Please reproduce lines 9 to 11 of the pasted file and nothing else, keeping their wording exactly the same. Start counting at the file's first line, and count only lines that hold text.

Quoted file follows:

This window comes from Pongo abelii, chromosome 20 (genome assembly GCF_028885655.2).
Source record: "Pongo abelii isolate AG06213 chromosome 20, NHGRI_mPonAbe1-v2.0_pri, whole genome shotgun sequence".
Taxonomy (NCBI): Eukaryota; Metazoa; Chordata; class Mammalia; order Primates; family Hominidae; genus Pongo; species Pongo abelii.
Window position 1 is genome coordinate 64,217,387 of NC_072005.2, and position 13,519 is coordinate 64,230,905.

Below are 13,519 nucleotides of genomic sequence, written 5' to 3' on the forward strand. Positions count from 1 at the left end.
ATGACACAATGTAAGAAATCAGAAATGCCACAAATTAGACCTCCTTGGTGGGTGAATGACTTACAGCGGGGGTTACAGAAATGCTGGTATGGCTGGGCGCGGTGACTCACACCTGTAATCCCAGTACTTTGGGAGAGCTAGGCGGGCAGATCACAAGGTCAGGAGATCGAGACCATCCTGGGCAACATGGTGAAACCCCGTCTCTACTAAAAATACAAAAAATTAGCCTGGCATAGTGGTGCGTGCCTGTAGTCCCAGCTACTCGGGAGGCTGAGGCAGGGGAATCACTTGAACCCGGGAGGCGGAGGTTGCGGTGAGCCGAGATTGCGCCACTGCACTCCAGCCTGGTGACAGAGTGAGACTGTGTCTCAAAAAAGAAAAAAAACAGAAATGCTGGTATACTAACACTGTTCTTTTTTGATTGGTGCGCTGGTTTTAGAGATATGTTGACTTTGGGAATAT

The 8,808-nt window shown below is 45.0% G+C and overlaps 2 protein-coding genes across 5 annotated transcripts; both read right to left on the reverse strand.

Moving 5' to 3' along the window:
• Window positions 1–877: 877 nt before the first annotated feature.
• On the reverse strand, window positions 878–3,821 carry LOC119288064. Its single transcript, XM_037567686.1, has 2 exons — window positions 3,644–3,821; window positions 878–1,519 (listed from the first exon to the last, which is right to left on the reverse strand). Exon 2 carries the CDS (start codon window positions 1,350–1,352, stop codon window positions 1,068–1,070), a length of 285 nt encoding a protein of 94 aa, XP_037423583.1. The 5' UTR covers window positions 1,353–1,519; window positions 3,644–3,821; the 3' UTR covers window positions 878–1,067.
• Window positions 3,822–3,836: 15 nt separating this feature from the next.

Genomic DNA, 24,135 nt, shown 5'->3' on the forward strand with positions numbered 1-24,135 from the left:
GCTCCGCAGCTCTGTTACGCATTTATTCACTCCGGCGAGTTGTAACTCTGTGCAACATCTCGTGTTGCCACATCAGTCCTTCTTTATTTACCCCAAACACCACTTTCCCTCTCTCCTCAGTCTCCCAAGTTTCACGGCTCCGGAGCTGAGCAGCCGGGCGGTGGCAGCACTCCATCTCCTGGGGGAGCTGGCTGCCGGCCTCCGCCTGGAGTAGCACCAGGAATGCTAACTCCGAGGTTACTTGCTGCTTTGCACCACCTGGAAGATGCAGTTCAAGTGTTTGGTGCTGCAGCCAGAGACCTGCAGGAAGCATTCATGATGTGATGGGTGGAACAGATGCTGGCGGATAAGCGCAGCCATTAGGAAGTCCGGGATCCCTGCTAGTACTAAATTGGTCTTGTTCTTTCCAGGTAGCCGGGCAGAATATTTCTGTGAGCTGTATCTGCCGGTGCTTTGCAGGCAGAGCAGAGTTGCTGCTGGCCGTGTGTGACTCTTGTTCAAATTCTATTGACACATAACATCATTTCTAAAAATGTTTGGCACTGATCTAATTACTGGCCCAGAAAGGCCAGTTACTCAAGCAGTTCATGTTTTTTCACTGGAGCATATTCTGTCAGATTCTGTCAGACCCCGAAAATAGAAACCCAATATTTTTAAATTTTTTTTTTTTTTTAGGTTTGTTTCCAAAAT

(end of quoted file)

• Window positions 1–877: 877 nt before the first annotated feature.
• On the reverse strand, window positions 878–3,821 carry LOC119288064. Its single transcript, XM_037567686.1, has 2 exons — window positions 3,644–3,821; window positions 878–1,519 (listed from the first exon to the last, which is right to left on the reverse strand). Exon 2 carries the CDS (start codon window positions 1,350–1,352, stop codon window positions 1,068–1,070), a length of 285 nt encoding a protein of 94 aa, XP_037423583.1. The 5' UTR covers window positions 1,353–1,519; window positions 3,644–3,821; the 3' UTR covers window positions 878–1,067.
• Window positions 3,822–3,836: 15 nt separating this feature from the next.